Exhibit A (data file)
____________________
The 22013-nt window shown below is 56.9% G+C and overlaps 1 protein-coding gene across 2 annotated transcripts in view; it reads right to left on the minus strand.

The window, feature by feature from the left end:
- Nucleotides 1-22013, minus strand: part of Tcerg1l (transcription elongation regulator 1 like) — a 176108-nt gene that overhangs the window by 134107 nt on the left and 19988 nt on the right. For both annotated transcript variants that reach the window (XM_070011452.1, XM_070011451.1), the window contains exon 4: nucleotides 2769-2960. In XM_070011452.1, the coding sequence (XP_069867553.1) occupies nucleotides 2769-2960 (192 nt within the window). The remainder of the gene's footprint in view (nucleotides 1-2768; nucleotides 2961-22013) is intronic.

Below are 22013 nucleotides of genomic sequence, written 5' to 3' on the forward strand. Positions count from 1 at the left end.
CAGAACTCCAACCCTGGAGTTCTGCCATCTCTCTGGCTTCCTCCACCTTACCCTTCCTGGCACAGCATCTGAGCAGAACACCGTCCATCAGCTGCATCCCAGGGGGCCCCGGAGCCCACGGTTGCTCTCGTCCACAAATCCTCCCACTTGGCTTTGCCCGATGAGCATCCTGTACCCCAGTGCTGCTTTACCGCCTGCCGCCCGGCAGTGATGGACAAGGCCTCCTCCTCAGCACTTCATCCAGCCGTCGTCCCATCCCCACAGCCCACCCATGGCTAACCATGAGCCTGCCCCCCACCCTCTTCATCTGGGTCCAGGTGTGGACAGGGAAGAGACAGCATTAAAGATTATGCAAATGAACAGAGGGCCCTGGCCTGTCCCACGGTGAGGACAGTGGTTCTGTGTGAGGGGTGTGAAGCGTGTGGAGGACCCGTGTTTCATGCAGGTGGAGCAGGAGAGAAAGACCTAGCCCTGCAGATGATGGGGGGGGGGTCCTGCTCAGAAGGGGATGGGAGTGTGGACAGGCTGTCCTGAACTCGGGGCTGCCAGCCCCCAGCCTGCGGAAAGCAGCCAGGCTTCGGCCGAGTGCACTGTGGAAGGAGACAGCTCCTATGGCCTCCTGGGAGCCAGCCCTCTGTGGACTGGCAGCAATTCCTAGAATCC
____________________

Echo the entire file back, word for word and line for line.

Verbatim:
The 22013-nt window shown below is 56.9% G+C and overlaps 1 protein-coding gene across 2 annotated transcripts in view; it reads right to left on the minus strand.

The window, feature by feature from the left end:
- Nucleotides 1-22013, minus strand: part of Tcerg1l (transcription elongation regulator 1 like) — a 176108-nt gene that overhangs the window by 134107 nt on the left and 19988 nt on the right. For both annotated transcript variants that reach the window (XM_070011452.1, XM_070011451.1), the window contains exon 4: nucleotides 2769-2960. In XM_070011452.1, the coding sequence (XP_069867553.1) occupies nucleotides 2769-2960 (192 nt within the window). The remainder of the gene's footprint in view (nucleotides 1-2768; nucleotides 2961-22013) is intronic.

Below are 22013 nucleotides of genomic sequence, written 5' to 3' on the forward strand. Positions count from 1 at the left end.
CAGAACTCCAACCCTGGAGTTCTGCCATCTCTCTGGCTTCCTCCACCTTACCCTTCCTGGCACAGCATCTGAGCAGAACACCGTCCATCAGCTGCATCCCAGGGGGCCCCGGAGCCCACGGTTGCTCTCGTCCACAAATCCTCCCACTTGGCTTTGCCCGATGAGCATCCTGTACCCCAGTGCTGCTTTACCGCCTGCCGCCCGGCAGTGATGGACAAGGCCTCCTCCTCAGCACTTCATCCAGCCGTCGTCCCATCCCCACAGCCCACCCATGGCTAACCATGAGCCTGCCCCCCACCCTCTTCATCTGGGTCCAGGTGTGGACAGGGAAGAGACAGCATTAAAGATTATGCAAATGAACAGAGGGCCCTGGCCTGTCCCACGGTGAGGACAGTGGTTCTGTGTGAGGGGTGTGAAGCGTGTGGAGGACCCGTGTTTCATGCAGGTGGAGCAGGAGAGAAAGACCTAGCCCTGCAGATGATGGGGGGGGGGTCCTGCTCAGAAGGGGATGGGAGTGTGGACAGGCTGTCCTGAACTCGGGGCTGCCAGCCCCCAGCCTGCGGAAAGCAGCCAGGCTTCGGCCGAGTGCACTGTGGAAGGAGACAGCTCCTATGGCCTCCTGGGAGCCAGCCCTCTGTGGACTGGCAGCAATTCCTAGAATCC